Public Historians at Work

Documenting People through Food, Stories, and Art: Amy C. Evans

March 31, 2021 Center for Public History @ University of Houston Season 1 Episode 3
Public Historians at Work
Documenting People through Food, Stories, and Art: Amy C. Evans
Chapters
Public Historians at Work
Documenting People through Food, Stories, and Art: Amy C. Evans
Mar 31, 2021 Season 1 Episode 3
Center for Public History @ University of Houston

In this episode of Public Historians at Work, Dr. Monica Perales sits down with Amy C. Evans, a Houston-based artist and oral historian, to talk about her work documenting people’s diverse stories over good food and art. In their conversation recorded on December 4, 2020, Amy describes the organic process through which she came to identify as a public historian, first working as an oral historian with the Southern Foodways Alliance and more recently as an independent documentarian and artist in the city of Houston. 

Through their conversation, we learn how public historians can explore complex and often difficult histories through food and recover lost spaces and stories through a variety of creative media. Finally, Amy explains her most recent project, Houston in 2020, which documents the impact of current political, economic, and cultural factors on five black artists in Houston.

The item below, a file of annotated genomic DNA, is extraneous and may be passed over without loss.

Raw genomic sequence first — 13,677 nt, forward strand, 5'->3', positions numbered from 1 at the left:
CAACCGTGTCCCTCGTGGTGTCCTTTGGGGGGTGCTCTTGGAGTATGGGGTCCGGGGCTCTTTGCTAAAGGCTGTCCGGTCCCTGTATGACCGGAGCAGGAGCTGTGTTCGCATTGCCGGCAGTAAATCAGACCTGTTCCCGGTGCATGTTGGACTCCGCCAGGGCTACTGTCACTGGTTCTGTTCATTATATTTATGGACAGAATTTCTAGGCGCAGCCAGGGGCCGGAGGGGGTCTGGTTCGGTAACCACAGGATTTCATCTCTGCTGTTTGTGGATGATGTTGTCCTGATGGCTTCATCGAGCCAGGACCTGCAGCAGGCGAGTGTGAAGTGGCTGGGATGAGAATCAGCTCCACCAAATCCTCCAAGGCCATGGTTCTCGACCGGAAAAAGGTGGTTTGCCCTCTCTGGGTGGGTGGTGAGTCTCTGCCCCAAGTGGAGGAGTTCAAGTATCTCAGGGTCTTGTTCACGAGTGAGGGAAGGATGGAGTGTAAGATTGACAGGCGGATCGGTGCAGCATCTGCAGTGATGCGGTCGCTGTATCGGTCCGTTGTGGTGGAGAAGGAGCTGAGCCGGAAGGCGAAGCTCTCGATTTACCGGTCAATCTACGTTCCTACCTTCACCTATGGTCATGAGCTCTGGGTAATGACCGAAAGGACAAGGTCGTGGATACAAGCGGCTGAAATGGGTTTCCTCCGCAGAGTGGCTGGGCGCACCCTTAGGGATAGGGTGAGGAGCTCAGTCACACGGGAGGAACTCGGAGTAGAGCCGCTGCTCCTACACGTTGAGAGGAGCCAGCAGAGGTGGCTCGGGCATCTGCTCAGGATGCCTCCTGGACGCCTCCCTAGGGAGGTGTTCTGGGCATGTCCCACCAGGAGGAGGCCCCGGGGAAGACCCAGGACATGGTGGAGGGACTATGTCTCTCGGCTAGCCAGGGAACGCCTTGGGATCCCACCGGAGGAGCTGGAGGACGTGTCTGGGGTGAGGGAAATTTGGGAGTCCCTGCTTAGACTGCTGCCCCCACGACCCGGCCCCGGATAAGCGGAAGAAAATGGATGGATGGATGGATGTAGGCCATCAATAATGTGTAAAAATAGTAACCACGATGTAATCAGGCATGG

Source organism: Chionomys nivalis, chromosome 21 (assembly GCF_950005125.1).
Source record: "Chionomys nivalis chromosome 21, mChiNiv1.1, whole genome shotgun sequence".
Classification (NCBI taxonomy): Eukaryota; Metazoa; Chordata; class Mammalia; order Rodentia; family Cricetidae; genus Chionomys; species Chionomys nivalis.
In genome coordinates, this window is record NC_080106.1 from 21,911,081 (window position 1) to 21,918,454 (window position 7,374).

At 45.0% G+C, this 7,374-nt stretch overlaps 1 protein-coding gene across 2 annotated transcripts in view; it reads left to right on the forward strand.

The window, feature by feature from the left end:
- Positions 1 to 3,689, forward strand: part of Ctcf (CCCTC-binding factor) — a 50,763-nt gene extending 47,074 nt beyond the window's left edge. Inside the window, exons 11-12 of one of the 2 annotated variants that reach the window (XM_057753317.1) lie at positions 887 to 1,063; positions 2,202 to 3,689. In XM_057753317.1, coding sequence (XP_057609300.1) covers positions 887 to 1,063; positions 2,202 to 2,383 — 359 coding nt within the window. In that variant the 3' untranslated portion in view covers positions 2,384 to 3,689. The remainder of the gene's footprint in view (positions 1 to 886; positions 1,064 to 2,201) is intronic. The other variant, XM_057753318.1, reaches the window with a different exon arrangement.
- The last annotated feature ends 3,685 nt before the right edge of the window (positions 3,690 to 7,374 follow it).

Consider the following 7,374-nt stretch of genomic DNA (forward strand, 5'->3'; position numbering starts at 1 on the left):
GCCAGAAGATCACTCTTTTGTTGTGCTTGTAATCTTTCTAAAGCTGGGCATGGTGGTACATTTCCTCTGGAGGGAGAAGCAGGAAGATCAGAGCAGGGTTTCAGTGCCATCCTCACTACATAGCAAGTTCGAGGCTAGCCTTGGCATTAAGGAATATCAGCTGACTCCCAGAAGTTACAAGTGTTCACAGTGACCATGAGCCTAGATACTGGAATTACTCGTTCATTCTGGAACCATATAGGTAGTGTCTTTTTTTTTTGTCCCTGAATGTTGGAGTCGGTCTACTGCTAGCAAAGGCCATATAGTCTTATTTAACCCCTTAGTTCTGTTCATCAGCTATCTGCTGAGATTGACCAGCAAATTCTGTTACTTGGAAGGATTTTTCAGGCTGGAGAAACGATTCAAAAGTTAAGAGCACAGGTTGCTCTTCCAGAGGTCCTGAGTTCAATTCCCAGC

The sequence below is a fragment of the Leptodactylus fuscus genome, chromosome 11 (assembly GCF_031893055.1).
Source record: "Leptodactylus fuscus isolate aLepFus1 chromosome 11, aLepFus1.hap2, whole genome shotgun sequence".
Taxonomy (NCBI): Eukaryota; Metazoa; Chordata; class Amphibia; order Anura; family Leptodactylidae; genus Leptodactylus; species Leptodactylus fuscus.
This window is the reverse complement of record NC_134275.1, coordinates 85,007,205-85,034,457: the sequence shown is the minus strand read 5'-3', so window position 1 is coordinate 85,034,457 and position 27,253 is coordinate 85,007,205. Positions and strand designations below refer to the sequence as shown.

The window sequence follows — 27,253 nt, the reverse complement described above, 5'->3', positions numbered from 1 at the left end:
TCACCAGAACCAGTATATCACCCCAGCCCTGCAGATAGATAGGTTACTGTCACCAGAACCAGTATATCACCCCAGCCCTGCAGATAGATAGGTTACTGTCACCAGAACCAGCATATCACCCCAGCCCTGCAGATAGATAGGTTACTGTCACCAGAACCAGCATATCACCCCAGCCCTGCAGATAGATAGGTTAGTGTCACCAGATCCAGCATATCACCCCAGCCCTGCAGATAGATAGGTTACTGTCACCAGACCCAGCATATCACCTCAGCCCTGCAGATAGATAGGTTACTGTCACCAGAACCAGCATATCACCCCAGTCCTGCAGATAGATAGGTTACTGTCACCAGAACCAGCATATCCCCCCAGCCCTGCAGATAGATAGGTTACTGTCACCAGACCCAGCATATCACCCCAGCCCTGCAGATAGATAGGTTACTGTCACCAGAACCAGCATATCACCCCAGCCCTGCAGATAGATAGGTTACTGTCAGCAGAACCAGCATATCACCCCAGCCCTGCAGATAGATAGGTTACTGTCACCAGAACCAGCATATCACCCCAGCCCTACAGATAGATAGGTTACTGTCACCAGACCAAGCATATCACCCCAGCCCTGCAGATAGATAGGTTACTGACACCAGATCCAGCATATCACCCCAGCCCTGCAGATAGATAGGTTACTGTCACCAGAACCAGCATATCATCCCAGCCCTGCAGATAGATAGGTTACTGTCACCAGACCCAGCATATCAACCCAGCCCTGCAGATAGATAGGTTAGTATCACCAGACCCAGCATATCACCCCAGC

For more on Amy C. Evans, see:

"Art and Pie" - https://www.amycevans.com/

"Houston in 2020: Self-Employed Black Artists" - https://www.houstonin2020.com/

Twitter @artandpie

Show Notes

In this episode of Public Historians at Work, Dr. Monica Perales sits down with Amy C. Evans, a Houston-based artist and oral historian, to talk about her work documenting people’s diverse stories over good food and art. In their conversation recorded on December 4, 2020, Amy describes the organic process through which she came to identify as a public historian, first working as an oral historian with the Southern Foodways Alliance and more recently as an independent documentarian and artist in the city of Houston. 

Through their conversation, we learn how public historians can explore complex and often difficult histories through food and recover lost spaces and stories through a variety of creative media. Finally, Amy explains her most recent project, Houston in 2020, which documents the impact of current political, economic, and cultural factors on five black artists in Houston.

For more on Amy C. Evans, see:

"Art and Pie" - https://www.amycevans.com/

"Houston in 2020: Self-Employed Black Artists" - https://www.houstonin2020.com/

Twitter @artandpie